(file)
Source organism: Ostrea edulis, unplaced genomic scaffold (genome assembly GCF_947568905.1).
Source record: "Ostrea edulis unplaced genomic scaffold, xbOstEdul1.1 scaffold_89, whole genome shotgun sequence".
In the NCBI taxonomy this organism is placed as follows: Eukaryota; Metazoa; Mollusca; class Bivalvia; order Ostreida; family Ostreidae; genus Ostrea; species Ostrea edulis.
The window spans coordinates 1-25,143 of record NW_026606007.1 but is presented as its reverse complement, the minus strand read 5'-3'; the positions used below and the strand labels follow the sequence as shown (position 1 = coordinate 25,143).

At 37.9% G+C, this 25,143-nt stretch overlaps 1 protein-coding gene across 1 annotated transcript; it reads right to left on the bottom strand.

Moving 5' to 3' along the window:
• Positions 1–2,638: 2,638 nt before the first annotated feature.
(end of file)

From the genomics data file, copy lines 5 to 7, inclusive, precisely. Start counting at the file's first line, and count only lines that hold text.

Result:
At 37.9% G+C, this 25,143-nt stretch overlaps 1 protein-coding gene across 1 annotated transcript; it reads right to left on the bottom strand.

Moving 5' to 3' along the window:
• Positions 1–2,638: 2,638 nt before the first annotated feature.